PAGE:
Place the cream cheese, ricotta sugar and sour cream into the bowl of a mixer and beat until smooth.

Add the eggs, vanilla paste and plain flour and continue to beat until smooth.

Pour this over the chilled base and cook in a preheated 180°C/350°F oven for 40-45 minutes or until the filling is just set.

Remove from the oven but allow it to cool in the tin.

Make the Topping:

Place the frozen berries into a small saucepan along with the jam/jelly and heat gently until the berries have softened and the jam has melted.

Let this cool a little before spreading it over the cold cheesecake - you will notice that the cheesecake will have shrunk away from the sides of the tin so the some of the topping will ooze out over the edge.

Cover and place in the fridge for a few hours or overnight.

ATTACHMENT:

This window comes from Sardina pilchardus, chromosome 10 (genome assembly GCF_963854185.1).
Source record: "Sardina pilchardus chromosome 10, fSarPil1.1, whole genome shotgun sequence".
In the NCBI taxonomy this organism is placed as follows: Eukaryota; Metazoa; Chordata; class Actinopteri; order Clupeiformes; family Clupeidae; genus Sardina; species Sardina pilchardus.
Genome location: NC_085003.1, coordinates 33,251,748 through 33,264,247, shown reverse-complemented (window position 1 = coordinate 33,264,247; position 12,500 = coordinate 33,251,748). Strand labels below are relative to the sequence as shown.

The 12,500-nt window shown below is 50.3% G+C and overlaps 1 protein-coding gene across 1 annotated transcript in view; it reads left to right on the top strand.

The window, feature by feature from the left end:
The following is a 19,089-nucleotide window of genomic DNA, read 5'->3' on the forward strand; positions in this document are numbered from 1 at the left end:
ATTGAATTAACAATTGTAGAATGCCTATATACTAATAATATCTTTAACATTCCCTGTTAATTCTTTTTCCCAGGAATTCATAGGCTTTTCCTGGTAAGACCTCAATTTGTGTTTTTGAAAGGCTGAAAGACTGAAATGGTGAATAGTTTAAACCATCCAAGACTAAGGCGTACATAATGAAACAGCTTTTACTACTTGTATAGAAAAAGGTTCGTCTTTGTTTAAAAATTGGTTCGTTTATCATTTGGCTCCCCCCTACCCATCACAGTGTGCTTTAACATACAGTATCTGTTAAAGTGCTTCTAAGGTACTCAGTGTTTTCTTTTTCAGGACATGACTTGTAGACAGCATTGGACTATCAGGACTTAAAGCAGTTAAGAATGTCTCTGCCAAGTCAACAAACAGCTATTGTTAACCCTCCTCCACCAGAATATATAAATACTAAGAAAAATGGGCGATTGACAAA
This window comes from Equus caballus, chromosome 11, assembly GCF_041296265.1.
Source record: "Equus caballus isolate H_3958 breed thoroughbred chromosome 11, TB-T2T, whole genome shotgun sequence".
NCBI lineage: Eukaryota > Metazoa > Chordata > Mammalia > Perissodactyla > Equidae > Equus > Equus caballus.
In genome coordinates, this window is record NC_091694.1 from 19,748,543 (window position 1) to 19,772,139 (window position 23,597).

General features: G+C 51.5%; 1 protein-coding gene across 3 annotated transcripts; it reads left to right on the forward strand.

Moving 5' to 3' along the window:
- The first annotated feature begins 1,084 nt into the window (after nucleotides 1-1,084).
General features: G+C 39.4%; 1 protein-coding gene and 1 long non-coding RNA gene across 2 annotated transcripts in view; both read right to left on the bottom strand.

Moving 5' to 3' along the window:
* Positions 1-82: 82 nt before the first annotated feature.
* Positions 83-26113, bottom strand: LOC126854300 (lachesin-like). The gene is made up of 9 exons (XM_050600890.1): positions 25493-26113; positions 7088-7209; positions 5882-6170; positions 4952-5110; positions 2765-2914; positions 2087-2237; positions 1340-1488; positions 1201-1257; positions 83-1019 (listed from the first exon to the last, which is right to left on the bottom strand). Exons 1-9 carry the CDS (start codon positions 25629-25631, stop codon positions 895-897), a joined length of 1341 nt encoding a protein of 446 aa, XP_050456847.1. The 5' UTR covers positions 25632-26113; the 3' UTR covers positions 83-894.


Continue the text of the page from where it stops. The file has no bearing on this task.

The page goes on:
baked raspberry cheesecake

Letting it cool completely will make removal quite easy.

baked raspberry cheesecake

I'm extremely pleased with the outcome - it's soft and creamy but with a wonderfully light texture. The topping adds that bit of sweetness and the base is appealingly crunchy.

slice

I think it will be very easy to justify having a second slice of this.

Tagged with

500

500 posts

I wasn't sure that I would mark the occasion but with Paalo's encouragement, I am. As he said to me, 500 posts is something to celebrate.

When I first started I wasn't sure I'd even make it to 50 but in between then and now, we have nibbled on 34 Australian cheeses be they cow, sheep, buffalo or goat, imbibed on 60 beverages of various descriptions, indulged the sweet tooth in 160 ways and sated our hunger with 207 savoury dishes.